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Table of Contents
An interdisciplinary case study focused on zebra mussels and designed to educate students about the potential dangers of invading exotic species and the importance of preserving native ecosystems.
This program is an interdisciplinary case study to educate students about the potential dangers of invading exotic species and the importance of preserving native ecosystems. The program was developed based on a cooperative group learning model. The Rivers Project began in 1990 as a pilot program involving eight high schools along the Mississippi and lower Illinois River, and has since been expanded to include formal curriculum in biology, chemistry, earth science, geography, and language arts for use with any river. This unit of the Rivers Project is heavy in content, and introduces students to exotic species in general, and the zebra mussel in more detail. The case study is organized into four levels. Foundations introduces student to continental drift, ecosystems, examples of exotic species, and the Great Lakes. Issue Awareness examines the zebra mussel life cycle in detail, control methods, and preventative measures. Student Activities provides classroom exercises related to the zebra mussel invasion, including a role-play simulation which examines the effects of mussels on a community. Finally, Issue Investigation allows students to examine the issue locally through a survey instrument they develop and implement. Students then plan and carry out community-based actions related to informing their local community about the threat of zebra mussels. Activities are designed to have the students work in cooperative groups to: map the spread of zebra mussels in Europe, the Great Lakes, and river systems in the United States; simulate a town meeting to devise a plan to combat the zebra mussel menace; and use diagrammatic webs to trace various effects of zebra mussels on the ecosystem. The teacher section summarizes learner objectives, provides information about cooperative learning, answer keys for the pre- and post tests, and overhead masters.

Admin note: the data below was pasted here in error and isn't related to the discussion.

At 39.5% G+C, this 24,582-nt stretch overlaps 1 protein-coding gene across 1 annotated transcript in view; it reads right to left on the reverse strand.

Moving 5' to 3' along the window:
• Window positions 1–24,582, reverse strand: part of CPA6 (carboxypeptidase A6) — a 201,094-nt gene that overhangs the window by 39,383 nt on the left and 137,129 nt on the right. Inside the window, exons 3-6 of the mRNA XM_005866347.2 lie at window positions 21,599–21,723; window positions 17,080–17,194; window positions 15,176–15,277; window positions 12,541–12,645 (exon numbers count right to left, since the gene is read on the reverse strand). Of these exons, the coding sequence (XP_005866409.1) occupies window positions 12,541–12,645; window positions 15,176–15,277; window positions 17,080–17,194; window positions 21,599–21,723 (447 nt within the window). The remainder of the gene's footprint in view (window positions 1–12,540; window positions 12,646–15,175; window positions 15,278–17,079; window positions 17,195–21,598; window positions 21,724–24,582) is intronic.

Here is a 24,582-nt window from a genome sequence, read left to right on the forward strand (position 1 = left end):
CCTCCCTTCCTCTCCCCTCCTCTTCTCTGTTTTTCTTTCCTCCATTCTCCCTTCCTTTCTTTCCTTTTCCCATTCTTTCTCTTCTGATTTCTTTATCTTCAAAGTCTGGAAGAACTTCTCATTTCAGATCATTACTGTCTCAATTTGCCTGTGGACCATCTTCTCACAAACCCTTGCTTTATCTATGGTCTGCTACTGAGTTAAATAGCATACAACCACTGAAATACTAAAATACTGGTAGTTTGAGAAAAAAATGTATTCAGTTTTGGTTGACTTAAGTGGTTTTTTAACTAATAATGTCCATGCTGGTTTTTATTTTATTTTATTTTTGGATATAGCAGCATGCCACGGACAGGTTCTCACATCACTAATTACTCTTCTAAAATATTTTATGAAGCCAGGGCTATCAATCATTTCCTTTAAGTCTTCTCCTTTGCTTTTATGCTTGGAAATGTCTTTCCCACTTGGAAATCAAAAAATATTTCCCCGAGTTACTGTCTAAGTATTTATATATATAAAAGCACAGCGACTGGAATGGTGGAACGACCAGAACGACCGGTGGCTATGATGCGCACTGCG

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Disclaimer: The reviews of this and the other Great Lakes Fisheries education materials were conducted by a single independent reviewer. The views of this reviewer do not necessarily reflect the views of GLIN, the Great Lakes Commission, the Great Lakes Fishery Trust, or the University of Michigan.